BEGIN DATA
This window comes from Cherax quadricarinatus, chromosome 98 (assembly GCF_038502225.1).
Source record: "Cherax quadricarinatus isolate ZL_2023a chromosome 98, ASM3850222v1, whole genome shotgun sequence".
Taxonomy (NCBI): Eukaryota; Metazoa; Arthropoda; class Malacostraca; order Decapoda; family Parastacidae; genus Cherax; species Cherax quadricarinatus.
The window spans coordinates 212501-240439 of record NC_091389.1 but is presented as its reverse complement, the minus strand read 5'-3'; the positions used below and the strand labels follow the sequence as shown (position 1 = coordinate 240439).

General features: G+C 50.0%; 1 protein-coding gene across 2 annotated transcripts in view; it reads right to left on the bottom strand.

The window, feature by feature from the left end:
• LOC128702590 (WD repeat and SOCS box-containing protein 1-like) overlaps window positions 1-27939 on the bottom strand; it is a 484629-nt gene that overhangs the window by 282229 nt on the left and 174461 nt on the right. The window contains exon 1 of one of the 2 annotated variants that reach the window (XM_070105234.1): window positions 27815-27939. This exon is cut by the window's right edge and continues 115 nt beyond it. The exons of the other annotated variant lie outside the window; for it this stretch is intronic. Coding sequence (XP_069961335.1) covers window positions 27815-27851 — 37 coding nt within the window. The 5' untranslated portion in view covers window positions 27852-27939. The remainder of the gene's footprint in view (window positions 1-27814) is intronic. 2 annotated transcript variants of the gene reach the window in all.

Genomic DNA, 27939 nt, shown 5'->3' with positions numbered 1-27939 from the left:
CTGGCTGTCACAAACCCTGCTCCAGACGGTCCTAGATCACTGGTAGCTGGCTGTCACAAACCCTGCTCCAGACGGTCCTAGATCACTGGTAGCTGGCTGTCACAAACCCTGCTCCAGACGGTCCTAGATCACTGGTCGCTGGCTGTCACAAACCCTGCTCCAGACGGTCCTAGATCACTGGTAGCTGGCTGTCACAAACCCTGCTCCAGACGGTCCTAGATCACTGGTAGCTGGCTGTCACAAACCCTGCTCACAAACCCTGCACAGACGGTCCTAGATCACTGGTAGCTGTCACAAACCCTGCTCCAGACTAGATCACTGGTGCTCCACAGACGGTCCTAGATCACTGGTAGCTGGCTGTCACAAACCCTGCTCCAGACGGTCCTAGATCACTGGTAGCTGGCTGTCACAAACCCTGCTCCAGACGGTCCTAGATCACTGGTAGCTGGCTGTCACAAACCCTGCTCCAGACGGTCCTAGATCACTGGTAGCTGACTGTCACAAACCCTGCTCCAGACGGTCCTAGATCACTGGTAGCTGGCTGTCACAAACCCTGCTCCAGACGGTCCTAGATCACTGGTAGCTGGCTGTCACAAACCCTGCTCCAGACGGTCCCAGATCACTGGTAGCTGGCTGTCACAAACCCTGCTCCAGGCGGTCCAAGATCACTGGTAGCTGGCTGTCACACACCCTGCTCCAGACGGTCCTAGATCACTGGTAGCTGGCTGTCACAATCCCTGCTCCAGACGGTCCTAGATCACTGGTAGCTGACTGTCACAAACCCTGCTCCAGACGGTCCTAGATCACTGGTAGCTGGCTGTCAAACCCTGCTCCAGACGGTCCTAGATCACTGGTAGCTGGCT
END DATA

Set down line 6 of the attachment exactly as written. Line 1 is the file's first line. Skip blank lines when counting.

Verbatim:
The window, feature by feature from the left end: